When it was all said and done we stuffed our pockets with all the “nice notes”, harnessed up Harvey our scruffy pup, and headed out on the town. We walked from downtown to the Short North passing out our letters of encouragement to anyone willing to accept them. Which happened to be almost everyone. The boys were so poised and full of confidence. As a father, I was beaming with pride just to witness their actions. Each person that took a note quickly read it and graciously thanked the boys for it. On several occasions I watched people light up and walk away with more life in their step. I want my boys to know that with even simple acts of kindness you can change the course of someone’s day, that by being a force for good in this world you can spread the light into the hearts of everyone.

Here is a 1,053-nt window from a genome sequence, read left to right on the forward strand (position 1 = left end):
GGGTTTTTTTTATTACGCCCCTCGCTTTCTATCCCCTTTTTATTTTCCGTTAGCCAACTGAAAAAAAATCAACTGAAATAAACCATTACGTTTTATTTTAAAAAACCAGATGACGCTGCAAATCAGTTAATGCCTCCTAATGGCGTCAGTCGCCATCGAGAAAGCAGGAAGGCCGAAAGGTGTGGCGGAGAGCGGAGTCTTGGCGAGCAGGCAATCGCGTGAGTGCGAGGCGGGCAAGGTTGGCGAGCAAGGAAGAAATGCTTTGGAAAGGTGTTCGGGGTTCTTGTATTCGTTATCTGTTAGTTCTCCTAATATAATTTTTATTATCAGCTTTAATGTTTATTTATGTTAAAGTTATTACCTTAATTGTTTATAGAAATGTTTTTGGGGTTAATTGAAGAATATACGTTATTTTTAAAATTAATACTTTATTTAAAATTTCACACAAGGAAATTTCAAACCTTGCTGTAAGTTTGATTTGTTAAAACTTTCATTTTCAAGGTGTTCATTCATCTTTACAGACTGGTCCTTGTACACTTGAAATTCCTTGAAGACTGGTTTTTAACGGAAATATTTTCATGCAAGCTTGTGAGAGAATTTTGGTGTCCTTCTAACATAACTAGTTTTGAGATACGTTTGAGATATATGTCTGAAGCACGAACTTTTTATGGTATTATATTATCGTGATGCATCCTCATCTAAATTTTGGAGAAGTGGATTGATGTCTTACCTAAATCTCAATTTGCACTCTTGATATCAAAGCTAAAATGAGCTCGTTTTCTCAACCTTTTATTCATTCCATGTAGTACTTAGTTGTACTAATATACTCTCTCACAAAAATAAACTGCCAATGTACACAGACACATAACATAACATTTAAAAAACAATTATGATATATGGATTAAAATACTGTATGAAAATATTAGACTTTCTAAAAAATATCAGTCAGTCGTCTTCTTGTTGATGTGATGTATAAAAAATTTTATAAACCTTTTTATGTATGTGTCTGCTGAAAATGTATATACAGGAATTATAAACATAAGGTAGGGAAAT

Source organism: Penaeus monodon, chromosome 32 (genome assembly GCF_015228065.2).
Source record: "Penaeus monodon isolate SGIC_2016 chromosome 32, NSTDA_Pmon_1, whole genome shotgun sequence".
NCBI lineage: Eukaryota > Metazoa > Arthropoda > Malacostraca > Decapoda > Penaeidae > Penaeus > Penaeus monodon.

The boys handed notes to women wearing long fur coats and high heels, they handed them to popped collar college boys, to officers, to people holding signs asking for help, to people at tables inside restaurants. One of the street performers that my son handed a note to said that he would keep his letter forever. I watched a guy try to give my son a dollar for the note and my son told him that the money wasn’t necessary. They handed them to anyone willing to accept them without being selective. One thing I noticed about their interactions with the people on the street was that they didn’t choose any one style of person. They treated everyone equally with dutiful kindness and respect. I did my best to not over coach them and to keep a low profile. I wanted this to be their endeavor. And it was, fully and whole heartedly. They went out of their way to make sure that the people in their community felt welcome and appreciated. Which I believe to be a prevailing trend in the years ahead. On our way back we passed a handful of the people that were given notes, and their attitude was still noticeably uplifted. They remembered the boys and even reiterated their gratitude. Those two dudes are already at the forefront, setting an example of true leadership, backed by the service required to be seen as trustworthy and honest young men. I know they will take these moments with them for the rest of their lives, and I’m glad it’s happening right here in Columbus, Ohio.